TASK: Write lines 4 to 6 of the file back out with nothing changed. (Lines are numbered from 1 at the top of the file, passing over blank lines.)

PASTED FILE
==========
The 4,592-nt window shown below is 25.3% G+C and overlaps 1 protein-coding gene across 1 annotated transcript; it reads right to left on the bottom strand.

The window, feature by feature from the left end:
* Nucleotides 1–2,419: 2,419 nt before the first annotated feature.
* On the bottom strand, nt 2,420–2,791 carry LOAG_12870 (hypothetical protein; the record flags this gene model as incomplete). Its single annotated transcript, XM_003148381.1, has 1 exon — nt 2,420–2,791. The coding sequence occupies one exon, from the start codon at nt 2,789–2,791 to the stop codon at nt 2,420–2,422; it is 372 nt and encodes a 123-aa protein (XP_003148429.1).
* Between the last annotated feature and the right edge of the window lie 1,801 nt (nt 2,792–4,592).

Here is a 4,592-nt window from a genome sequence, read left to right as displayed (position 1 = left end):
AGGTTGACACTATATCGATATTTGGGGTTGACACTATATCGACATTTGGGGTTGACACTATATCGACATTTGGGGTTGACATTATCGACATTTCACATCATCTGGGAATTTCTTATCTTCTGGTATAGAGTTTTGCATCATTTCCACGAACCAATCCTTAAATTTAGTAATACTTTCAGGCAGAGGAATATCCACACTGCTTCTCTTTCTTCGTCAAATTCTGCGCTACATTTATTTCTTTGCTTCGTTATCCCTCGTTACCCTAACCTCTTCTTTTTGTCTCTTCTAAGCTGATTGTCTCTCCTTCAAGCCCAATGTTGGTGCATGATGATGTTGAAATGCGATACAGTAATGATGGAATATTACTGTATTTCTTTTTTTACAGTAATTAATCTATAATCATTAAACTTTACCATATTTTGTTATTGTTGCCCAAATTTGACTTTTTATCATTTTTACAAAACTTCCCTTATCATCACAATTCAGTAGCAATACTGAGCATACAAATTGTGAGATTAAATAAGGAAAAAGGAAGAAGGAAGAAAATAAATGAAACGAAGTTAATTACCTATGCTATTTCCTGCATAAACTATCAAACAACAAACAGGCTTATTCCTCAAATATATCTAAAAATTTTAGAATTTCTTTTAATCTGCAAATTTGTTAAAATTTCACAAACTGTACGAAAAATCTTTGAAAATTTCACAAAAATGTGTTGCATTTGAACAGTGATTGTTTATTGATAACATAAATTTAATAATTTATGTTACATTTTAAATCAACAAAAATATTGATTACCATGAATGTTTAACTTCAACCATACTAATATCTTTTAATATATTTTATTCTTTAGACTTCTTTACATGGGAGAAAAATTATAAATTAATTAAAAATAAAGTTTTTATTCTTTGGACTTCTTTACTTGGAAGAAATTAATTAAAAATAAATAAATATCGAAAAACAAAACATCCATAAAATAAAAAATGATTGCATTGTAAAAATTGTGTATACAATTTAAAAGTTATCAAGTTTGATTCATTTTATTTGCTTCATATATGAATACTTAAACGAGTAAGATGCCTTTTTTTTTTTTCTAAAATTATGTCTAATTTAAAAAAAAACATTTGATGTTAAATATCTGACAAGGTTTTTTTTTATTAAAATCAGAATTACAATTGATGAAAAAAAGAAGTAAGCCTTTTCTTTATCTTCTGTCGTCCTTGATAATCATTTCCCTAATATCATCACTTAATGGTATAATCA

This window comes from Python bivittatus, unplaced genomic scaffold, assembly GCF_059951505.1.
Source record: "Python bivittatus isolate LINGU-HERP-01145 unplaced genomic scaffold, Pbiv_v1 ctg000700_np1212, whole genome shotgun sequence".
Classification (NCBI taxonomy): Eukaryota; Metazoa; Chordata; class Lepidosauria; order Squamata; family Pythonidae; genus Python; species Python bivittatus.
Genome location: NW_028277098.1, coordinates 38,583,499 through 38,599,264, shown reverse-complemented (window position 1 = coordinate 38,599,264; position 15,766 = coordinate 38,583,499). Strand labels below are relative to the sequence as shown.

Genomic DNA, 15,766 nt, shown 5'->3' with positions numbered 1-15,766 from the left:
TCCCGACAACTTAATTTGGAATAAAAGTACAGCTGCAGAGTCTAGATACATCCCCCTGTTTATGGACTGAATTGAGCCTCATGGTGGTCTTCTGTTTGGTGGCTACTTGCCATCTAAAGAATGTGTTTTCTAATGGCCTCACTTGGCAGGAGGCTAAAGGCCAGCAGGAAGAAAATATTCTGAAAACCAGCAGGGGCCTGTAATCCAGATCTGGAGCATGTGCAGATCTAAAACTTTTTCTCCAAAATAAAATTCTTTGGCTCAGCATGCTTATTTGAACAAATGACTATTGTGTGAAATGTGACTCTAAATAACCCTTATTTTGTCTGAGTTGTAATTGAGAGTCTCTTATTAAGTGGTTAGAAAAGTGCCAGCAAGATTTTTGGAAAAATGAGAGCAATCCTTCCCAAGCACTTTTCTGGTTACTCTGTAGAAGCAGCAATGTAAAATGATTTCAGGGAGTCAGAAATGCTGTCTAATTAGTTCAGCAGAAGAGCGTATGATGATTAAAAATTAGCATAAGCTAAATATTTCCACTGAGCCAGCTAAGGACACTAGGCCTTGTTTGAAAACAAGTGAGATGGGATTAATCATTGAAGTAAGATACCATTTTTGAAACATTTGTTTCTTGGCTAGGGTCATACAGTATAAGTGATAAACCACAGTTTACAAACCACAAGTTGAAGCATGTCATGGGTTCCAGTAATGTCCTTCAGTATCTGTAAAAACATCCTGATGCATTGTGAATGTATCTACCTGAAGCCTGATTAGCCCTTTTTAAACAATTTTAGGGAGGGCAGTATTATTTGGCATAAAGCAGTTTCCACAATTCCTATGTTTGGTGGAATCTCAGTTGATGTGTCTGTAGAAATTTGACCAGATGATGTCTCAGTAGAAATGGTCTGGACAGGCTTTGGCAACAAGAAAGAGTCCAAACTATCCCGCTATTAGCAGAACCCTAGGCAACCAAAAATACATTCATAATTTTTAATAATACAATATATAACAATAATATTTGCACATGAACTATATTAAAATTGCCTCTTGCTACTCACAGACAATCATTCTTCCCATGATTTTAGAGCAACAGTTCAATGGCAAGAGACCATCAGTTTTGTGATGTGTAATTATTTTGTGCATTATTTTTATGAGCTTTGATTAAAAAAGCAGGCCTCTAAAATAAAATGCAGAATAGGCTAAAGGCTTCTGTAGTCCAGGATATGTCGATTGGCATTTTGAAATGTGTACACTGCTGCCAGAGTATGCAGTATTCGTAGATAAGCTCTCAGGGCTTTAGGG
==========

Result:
* On the bottom strand, nt 2,420–2,791 carry LOAG_12870 (hypothetical protein; the record flags this gene model as incomplete). Its single annotated transcript, XM_003148381.1, has 1 exon — nt 2,420–2,791. The coding sequence occupies one exon, from the start codon at nt 2,789–2,791 to the stop codon at nt 2,420–2,422; it is 372 nt and encodes a 123-aa protein (XP_003148429.1).
* Between the last annotated feature and the right edge of the window lie 1,801 nt (nt 2,792–4,592).

Here is a 4,592-nt window from a genome sequence, read left to right as displayed (position 1 = left end):